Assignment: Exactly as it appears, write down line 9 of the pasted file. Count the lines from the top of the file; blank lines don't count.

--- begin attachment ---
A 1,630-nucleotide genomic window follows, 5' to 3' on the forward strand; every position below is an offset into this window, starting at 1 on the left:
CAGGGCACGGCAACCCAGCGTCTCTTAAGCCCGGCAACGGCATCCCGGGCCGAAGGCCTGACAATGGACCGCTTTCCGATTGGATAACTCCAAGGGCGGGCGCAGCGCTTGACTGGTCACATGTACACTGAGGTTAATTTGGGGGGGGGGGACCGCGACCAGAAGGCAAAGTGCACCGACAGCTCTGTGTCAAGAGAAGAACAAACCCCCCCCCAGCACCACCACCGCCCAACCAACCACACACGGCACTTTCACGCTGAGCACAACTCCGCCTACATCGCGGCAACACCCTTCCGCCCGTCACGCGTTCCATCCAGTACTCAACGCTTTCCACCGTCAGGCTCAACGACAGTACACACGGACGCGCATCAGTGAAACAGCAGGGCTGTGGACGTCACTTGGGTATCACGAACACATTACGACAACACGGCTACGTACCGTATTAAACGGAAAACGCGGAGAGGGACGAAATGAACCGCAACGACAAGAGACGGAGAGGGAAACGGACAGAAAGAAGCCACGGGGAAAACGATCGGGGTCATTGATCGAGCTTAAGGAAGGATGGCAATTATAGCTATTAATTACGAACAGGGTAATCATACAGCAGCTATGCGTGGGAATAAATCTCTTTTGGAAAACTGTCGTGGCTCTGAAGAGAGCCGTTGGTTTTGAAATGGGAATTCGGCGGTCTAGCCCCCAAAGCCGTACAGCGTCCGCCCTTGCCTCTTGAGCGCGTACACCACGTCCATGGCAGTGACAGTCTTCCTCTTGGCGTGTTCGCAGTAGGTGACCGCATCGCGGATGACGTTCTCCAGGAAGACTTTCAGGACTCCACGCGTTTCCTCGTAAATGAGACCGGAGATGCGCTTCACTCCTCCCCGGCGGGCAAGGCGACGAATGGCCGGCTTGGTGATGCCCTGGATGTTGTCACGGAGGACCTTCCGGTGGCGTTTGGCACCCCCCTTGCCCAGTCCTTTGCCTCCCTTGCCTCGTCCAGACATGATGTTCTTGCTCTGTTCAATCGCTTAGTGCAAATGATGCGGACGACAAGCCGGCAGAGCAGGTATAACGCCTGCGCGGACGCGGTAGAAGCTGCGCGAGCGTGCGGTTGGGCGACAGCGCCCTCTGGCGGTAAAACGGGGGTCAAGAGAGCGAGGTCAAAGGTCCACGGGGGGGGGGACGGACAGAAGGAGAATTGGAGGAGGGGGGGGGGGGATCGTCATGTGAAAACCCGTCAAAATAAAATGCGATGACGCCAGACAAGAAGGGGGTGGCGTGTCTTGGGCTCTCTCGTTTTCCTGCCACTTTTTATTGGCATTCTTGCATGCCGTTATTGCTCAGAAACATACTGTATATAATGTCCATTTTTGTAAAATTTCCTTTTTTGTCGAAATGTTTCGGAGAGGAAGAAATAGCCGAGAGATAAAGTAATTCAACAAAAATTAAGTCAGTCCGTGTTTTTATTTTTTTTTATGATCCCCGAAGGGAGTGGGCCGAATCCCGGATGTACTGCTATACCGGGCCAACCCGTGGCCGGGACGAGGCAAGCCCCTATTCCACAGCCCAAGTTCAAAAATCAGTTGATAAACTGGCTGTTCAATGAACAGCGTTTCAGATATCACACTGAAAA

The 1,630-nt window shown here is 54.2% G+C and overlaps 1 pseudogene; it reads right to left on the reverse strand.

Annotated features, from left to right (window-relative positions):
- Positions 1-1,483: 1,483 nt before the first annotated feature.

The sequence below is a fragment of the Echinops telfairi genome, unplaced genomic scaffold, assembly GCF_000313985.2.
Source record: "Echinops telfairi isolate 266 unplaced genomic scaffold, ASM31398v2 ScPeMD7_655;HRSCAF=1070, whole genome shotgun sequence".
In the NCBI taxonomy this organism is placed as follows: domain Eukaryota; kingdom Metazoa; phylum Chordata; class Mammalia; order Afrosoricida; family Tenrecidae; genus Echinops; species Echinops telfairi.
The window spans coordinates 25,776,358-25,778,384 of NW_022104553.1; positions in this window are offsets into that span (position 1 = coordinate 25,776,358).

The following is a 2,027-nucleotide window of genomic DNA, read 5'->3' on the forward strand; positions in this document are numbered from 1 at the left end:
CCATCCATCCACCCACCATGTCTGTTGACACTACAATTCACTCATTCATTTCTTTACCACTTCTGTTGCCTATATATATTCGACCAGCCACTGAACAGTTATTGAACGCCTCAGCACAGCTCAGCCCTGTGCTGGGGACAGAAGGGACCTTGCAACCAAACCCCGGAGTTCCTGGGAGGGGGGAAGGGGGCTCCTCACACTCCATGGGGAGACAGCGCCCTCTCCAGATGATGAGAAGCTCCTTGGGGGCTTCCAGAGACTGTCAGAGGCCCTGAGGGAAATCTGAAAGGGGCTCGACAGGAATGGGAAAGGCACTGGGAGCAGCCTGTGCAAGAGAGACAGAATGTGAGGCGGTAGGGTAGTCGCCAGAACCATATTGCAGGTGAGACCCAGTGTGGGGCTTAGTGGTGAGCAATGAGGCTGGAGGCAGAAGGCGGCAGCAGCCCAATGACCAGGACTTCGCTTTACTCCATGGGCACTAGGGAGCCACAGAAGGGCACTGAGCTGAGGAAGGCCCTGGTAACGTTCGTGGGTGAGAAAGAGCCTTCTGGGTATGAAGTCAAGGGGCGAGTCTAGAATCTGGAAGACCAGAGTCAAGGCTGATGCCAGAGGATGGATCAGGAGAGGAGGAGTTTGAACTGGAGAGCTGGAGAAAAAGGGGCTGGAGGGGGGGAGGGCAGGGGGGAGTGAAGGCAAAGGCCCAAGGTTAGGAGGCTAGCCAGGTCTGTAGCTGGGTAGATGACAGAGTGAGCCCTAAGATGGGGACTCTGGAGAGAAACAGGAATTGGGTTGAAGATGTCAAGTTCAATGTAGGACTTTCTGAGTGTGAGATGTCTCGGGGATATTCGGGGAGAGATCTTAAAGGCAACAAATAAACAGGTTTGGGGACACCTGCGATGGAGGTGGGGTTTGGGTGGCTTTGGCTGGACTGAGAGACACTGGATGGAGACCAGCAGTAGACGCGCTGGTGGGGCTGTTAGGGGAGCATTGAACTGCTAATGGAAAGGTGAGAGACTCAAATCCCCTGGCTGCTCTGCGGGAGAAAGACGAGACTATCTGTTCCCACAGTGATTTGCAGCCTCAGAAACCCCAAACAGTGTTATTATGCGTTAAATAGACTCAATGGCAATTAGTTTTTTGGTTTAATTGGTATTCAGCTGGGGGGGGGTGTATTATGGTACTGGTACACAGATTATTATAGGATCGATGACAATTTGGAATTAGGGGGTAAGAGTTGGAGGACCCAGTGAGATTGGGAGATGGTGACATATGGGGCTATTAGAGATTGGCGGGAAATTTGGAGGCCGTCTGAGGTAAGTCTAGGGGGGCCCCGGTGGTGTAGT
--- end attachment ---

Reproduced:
The window spans coordinates 25,776,358-25,778,384 of NW_022104553.1; positions in this window are offsets into that span (position 1 = coordinate 25,776,358).